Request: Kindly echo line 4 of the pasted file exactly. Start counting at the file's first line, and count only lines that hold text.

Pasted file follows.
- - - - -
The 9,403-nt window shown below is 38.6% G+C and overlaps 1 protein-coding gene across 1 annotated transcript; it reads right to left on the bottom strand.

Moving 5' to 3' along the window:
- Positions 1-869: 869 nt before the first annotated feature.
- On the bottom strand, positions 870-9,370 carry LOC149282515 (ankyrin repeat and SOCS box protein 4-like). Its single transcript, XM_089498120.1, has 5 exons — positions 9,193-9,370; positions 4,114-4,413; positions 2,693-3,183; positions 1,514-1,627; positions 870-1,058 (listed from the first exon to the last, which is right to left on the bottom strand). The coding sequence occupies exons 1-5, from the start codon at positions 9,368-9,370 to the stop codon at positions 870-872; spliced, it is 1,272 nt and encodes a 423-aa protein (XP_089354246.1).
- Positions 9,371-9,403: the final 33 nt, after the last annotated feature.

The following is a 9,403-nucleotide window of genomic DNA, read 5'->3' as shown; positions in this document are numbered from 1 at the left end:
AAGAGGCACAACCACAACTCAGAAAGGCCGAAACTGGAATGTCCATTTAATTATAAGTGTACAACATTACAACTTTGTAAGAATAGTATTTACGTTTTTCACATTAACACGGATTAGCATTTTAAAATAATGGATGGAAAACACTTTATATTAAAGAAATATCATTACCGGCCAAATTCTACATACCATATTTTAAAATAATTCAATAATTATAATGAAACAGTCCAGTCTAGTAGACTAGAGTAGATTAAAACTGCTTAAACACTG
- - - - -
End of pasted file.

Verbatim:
- On the bottom strand, positions 870-9,370 carry LOC149282515 (ankyrin repeat and SOCS box protein 4-like). Its single transcript, XM_089498120.1, has 5 exons — positions 9,193-9,370; positions 4,114-4,413; positions 2,693-3,183; positions 1,514-1,627; positions 870-1,058 (listed from the first exon to the last, which is right to left on the bottom strand). The coding sequence occupies exons 1-5, from the start codon at positions 9,368-9,370 to the stop codon at positions 870-872; spliced, it is 1,272 nt and encodes a 423-aa protein (XP_089354246.1).